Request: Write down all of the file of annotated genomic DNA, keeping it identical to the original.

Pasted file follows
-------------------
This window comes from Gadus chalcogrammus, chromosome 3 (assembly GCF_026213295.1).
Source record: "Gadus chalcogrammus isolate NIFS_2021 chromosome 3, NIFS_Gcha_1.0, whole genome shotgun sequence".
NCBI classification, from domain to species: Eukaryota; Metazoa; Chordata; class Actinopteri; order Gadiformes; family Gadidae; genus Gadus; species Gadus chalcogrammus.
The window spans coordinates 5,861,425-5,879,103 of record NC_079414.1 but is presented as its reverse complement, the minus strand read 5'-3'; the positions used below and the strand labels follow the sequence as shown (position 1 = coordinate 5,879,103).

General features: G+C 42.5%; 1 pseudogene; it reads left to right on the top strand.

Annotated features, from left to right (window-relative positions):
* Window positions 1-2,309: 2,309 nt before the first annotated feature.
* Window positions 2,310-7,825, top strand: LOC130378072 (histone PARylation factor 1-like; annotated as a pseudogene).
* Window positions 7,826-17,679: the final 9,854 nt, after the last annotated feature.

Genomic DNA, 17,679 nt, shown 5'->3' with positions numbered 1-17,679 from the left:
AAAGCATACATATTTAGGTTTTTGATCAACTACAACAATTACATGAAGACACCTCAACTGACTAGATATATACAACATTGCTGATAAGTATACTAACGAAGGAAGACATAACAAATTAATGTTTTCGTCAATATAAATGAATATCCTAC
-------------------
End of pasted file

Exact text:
This window comes from Gadus chalcogrammus, chromosome 3 (assembly GCF_026213295.1).
Source record: "Gadus chalcogrammus isolate NIFS_2021 chromosome 3, NIFS_Gcha_1.0, whole genome shotgun sequence".
NCBI classification, from domain to species: Eukaryota; Metazoa; Chordata; class Actinopteri; order Gadiformes; family Gadidae; genus Gadus; species Gadus chalcogrammus.
The window spans coordinates 5,861,425-5,879,103 of record NC_079414.1 but is presented as its reverse complement, the minus strand read 5'-3'; the positions used below and the strand labels follow the sequence as shown (position 1 = coordinate 5,879,103).

General features: G+C 42.5%; 1 pseudogene; it reads left to right on the top strand.

Annotated features, from left to right (window-relative positions):
* Window positions 1-2,309: 2,309 nt before the first annotated feature.
* Window positions 2,310-7,825, top strand: LOC130378072 (histone PARylation factor 1-like; annotated as a pseudogene).
* Window positions 7,826-17,679: the final 9,854 nt, after the last annotated feature.

Genomic DNA, 17,679 nt, shown 5'->3' with positions numbered 1-17,679 from the left:
AAAGCATACATATTTAGGTTTTTGATCAACTACAACAATTACATGAAGACACCTCAACTGACTAGATATATACAACATTGCTGATAAGTATACTAACGAAGGAAGACATAACAAATTAATGTTTTCGTCAATATAAATGAATATCCTAC